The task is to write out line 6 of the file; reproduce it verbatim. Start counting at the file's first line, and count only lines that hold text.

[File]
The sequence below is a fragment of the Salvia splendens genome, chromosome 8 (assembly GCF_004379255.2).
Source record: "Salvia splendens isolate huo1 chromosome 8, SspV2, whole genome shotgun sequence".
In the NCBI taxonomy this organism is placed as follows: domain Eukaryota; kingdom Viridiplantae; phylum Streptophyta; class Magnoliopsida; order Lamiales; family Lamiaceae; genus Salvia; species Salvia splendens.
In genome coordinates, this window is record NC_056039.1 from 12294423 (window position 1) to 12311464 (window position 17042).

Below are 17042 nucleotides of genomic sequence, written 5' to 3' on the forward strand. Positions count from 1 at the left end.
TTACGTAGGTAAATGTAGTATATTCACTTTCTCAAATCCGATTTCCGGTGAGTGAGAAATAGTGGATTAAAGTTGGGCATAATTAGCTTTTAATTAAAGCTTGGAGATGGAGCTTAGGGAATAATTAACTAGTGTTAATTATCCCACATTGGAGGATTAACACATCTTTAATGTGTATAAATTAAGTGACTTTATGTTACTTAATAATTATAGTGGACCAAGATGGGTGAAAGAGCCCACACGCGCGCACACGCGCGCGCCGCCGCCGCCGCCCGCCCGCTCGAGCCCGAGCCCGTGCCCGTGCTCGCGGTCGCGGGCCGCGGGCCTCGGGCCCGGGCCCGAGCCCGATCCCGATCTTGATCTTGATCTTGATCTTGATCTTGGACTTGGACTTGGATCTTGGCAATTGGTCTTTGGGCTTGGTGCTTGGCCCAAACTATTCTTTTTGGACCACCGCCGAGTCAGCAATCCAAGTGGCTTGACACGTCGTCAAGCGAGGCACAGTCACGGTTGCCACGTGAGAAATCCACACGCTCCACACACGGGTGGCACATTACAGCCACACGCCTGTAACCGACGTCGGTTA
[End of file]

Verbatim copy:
TTACGTAGGTAAATGTAGTATATTCACTTTCTCAAATCCGATTTCCGGTGAGTGAGAAATAGTGGATTAAAGTTGGGCATAATTAGCTTTTAATTAAAGCTTGGAGATGGAGCTTAGGGAATAATTAACTAGTGTTAATTATCCCACATTGGAGGATTAACACATCTTTAATGTGTATAAATTAAGTGACTTTATGTTACTTAATAATTATAGTGGACCAAGATGGGTGAAAGAGCCCACACGCGCGCACACGCGCGCGCCGCCGCCGCCGCCCGCCCGCTCGAGCCCGAGCCCGTGCCCGTGCTCGCGGTCGCGGGCCGCGGGCCTCGGGCCCGGGCCCGAGCCCGATCCCGATCTTGATCTTGATCTTGATCTTGATCTTGGACTTGGACTTGGATCTTGGCAATTGGTCTTTGGGCTTGGTGCTTGGCCCAAACTATTCTTTTTGGACCACCGCCGAGTCAGCAATCCAAGTGGCTTGACACGTCGTCAAGCGAGGCACAGTCACGGTTGCCACGTGAGAAATCCACACGCTCCACACACGGGTGGCACATTACAGCCACACGCCTGTAACCGACGTCGGTTA